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SENT witH THIS volumE,
IN ALL OBEDIENCE, AS COMMANDED.
“Being your slave, what should I do but tend
Upon the hours and times of your desire?
I have no precious time at all to spend,
Nor services to do, till you require.'
LOOK from thy flowery lattice;—let me gaze
On that rich brow, that eye like morning bright,
That even sorrow wears a face of smiles
When thou art near;-forth from thy lattice look.
My gentle — : and that golden day
Recall, when first by Deben's seaward shores,
Following the curving of his banks, we stray’d ;
Handlink'd in hand—sweet pilgrimage—and fill’d
With phantasies as sweet:-o'er ferny dell
We trode, and fields by reeking coulter torn,
And many a brook-fed mead, and islet green
With waving samphire—there the silver wave,
Obedient to the ocean's breath, just crept
To kiss the dewy margent:-so we pass'd
Pinnace, and barge, and fisher's skiff, whence flung
The thin net sway’d along, and to the shore
The boatman's carol sounded—farther now,
Following the inland waters, and our hearts
Surrendering to the genial influences
Of sun, and airs by soft Favonius breath'd;
Say, how we linger'd, pleasure gathering up
As children chase the insects o'er the plain,
From every sight and sound.—The bee's wild hum,
His wing in some rude foliature encag’d,
The beetle with its scaly habergeon
Fretting the margin of the pool—the path
Of the grey lizard to its sinuous home;
Or watch'd the seamew's silvery pennons shine
Above the sparkling waters; or far off
Following their flight, the birds of nobler plume—
High-wing'd, and journeying to their distant home.
So on the river's crisped marge we stood,
Gazing the broad expanse, that like a lake
Lay folded in the mountain's soft embrace,
Fit haunt of nymph, or naiad.—Onward now
(What could we less, sweet nature's self our guide),
Up that dear path to vulgar eyes unseen,
With its grey shrine, and rural chapel crown'd,
Threading the oaken coppice, soon we gain’d
A little sylvan lawn, that 'mid the embrace
Of close-embowering trees, its tender green
Nurs'd with perennial dews:–the silent glade
To us, methought, was dedicate, and our's -
It seem’d, alone its beauty :-to and fro,
The wild-rose shadows by the Summer's breath
Were moving;-from the gnarled boughs above
The ring-dove pour'd its amorous plaint, and there
No more on man dependent, 'mid the leaves,
The red-breast built its Summer nest secure.
Fit spot, I cried, “for Grecian bard to feign Panisk, or fawn, amid the noonday heat Reposing, or a band of paranymphs, Such is the poet's high record, at eve Discoursing in their soft Helladian tongue. Or here, perchance, the silver-footed fays, Tripping to moonlight minstrelsy, might start The aged shepherd hastening down the glen.’— Thou in this sylvan bower, 'mid tufted moss And wrinkled fern, with colour'd weeds commix’d, And glossy leaves of velvet texture, laid, With hazel, and with hawthorn blossoms hung, Like to a Tuscan lady in her bloom Of richest beauty, as by Arno's vale, Or where his shaded waters Arbia spreads, Stepping from forth her princely halls, to taste The breeze, entranc'd I’ve seen—thou, there reOr as some gentle Dryad, who at eve [clin'd; Just stealing from her timid covert, hears Young Zephyr breathe his vow.—The day was clos'd ; The morning's roseate glow—The golden blaze Meridian,—and the eve's purpureal sky.—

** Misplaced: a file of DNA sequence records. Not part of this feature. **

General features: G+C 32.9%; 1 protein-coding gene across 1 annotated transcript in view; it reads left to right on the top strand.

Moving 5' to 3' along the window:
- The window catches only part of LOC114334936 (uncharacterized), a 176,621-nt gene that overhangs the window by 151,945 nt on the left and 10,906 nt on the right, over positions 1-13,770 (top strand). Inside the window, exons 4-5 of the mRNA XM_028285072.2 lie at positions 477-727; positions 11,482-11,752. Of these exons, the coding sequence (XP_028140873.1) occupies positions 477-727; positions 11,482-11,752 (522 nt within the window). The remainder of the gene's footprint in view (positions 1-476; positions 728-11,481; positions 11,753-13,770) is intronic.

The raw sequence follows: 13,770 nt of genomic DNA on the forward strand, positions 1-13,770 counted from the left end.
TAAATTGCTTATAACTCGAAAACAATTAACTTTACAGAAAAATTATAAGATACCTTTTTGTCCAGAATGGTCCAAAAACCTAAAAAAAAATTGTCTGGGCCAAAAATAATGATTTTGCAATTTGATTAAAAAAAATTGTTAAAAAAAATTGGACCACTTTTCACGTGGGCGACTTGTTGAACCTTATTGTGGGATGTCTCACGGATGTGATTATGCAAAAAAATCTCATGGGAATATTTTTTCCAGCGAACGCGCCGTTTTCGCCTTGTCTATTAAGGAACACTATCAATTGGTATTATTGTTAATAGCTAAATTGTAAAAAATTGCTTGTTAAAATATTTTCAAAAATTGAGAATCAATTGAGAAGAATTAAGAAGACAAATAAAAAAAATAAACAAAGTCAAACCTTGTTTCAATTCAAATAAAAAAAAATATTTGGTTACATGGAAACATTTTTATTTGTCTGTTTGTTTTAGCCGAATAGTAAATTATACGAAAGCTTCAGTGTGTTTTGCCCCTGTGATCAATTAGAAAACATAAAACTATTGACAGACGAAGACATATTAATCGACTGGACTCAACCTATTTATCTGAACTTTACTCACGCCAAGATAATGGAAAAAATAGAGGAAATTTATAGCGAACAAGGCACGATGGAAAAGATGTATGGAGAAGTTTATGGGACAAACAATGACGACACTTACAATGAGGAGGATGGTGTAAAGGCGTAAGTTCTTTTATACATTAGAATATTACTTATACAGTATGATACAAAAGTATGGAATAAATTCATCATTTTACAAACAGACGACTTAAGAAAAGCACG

Oh day ! as innocent, as fair!—and thou,
Fair as the day, and young and innocent,
Sweet maiden; thou not seldom to thine eye
(As oft again on these retiring sands
Thy evening footsteps shall be seen) wilt call
"Mid blushing smiles, and sunny tears, that speak
Of fond remembrance, all that memory holds
Of this sweet pilgrimage:—the winding shore,
The soft enamell'd margin—the long sweep
Of those majestic woods, which o'er the wave
Flung deep their emerald shadows, the far hills;
The grey rock, with its blue springs trickling down
Through thick concealing foliage;—and the vale,
The long withdrawing vale, where Deben winds
His solitary wave from shore to shore,
To where the fountains of the Ocean lie.
BENHALL, 20th September, 1835
Dedication; To the Right Honourable Lionel, Earl of
Dorset and Middlesex..............................
Preface. . . . . . . . . . . . . . . . . . . . . . . . . . . . . . . . . . . . . . . . . - - - -
On Exod. iii. 14—“I am that I am.”—An Ode, writ-
ten in 1688, as an Exercise at St. John's College,
Cambridge..................... - - - - - - - - - - - - - - - - - - -
To the Countess of Exeter, playing on the Lute........
Picture of Seneca dying in a Bath. By Jordain. At
the Earl of Exeter's, Burleigh House.................
An Ode, “While blooming youth and gay delight”......
An Epistle to Fleetwood Shepherd, Esq.................
To the Countess of Dorset, written in her Milton, by
Mr. Bradbury.......... - - - - - - - - - - - - - - - - - - - - - - - - - - -
To my Lord Buckhurst. Very young, playing with a